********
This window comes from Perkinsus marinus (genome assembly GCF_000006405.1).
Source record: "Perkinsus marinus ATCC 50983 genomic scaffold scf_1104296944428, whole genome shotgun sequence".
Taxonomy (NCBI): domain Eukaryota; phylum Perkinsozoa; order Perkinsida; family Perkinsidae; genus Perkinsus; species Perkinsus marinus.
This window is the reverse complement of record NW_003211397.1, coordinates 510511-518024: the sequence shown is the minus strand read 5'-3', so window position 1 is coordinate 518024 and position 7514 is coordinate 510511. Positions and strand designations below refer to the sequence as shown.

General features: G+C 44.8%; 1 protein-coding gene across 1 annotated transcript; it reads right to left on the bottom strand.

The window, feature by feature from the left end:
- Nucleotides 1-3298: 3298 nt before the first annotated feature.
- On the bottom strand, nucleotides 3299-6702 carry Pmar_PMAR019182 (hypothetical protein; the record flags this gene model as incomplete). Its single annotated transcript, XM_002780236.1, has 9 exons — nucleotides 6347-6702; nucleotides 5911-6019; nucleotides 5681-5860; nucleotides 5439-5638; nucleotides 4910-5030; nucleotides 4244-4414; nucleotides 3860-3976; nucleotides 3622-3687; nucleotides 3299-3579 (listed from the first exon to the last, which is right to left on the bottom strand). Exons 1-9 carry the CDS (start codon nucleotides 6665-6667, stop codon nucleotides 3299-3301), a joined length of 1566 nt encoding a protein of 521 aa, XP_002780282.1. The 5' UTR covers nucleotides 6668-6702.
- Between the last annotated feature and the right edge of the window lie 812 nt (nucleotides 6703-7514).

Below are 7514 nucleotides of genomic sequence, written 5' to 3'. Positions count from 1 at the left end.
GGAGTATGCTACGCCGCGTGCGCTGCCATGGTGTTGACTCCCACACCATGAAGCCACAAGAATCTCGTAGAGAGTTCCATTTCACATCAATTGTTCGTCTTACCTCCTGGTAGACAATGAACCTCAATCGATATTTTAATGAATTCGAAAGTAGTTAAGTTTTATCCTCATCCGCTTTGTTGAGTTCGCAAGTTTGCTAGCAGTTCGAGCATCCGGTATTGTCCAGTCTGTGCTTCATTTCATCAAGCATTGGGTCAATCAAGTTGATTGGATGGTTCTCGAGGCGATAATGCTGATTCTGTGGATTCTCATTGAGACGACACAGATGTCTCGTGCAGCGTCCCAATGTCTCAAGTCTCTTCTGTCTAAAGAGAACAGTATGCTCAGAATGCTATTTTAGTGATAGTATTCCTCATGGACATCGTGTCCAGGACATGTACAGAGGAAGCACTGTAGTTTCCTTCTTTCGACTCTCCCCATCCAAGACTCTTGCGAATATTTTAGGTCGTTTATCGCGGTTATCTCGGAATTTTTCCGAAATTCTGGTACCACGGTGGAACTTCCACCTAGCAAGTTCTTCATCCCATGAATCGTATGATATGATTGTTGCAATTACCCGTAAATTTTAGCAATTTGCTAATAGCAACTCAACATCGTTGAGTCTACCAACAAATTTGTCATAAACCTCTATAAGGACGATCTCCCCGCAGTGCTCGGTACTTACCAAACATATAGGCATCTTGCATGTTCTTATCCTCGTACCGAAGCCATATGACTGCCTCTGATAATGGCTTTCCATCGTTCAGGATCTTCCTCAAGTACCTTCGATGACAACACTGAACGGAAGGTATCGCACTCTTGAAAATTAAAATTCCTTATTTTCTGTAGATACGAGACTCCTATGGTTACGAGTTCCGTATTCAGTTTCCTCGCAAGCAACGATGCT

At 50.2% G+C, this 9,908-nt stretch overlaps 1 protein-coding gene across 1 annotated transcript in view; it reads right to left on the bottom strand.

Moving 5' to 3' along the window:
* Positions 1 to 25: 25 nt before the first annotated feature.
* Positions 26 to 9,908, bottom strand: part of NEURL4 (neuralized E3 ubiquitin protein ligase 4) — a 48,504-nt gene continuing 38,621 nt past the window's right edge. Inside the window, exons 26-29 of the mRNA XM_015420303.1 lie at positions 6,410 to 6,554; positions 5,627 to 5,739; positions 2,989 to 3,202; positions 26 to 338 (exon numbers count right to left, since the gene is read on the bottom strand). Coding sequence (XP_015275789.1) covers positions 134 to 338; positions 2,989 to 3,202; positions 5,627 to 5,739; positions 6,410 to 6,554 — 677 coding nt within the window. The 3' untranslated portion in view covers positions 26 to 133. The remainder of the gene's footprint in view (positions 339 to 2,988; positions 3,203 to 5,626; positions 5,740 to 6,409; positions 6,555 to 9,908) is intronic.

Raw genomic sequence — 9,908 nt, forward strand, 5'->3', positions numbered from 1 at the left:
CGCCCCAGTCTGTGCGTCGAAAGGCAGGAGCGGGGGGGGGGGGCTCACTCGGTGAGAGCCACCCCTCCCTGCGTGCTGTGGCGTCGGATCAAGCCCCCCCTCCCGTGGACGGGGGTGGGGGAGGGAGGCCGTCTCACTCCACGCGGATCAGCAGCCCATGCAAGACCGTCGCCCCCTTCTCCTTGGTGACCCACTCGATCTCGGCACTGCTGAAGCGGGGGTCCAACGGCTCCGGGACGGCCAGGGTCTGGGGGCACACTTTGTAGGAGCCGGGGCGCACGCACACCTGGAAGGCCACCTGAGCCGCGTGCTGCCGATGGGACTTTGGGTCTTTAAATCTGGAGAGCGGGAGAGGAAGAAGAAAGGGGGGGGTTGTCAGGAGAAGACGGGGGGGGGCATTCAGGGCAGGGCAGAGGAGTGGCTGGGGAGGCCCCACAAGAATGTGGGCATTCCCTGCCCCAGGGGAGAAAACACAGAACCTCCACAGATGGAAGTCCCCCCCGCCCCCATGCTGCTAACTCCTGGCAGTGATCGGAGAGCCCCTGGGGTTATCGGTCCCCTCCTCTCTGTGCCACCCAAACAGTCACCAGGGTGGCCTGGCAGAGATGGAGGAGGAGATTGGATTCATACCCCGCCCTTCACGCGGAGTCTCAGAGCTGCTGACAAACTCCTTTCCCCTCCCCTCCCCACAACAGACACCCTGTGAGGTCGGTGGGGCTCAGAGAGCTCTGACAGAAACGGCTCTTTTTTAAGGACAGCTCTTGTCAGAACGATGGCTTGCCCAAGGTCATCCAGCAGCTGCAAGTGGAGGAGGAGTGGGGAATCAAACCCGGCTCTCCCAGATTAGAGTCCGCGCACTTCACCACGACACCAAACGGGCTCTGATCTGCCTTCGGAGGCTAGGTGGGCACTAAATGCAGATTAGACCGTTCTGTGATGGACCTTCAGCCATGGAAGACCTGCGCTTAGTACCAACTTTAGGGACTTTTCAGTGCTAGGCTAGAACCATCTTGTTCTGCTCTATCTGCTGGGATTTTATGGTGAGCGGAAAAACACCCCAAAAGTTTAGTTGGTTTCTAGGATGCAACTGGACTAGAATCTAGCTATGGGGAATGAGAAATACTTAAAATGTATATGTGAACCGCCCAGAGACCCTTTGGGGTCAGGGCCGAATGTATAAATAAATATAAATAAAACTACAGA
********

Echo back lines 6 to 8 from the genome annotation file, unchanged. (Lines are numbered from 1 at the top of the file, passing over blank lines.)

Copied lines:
The window, feature by feature from the left end:
- Nucleotides 1-3298: 3298 nt before the first annotated feature.
- On the bottom strand, nucleotides 3299-6702 carry Pmar_PMAR019182 (hypothetical protein; the record flags this gene model as incomplete). Its single annotated transcript, XM_002780236.1, has 9 exons — nucleotides 6347-6702; nucleotides 5911-6019; nucleotides 5681-5860; nucleotides 5439-5638; nucleotides 4910-5030; nucleotides 4244-4414; nucleotides 3860-3976; nucleotides 3622-3687; nucleotides 3299-3579 (listed from the first exon to the last, which is right to left on the bottom strand). Exons 1-9 carry the CDS (start codon nucleotides 6665-6667, stop codon nucleotides 3299-3301), a joined length of 1566 nt encoding a protein of 521 aa, XP_002780282.1. The 5' UTR covers nucleotides 6668-6702.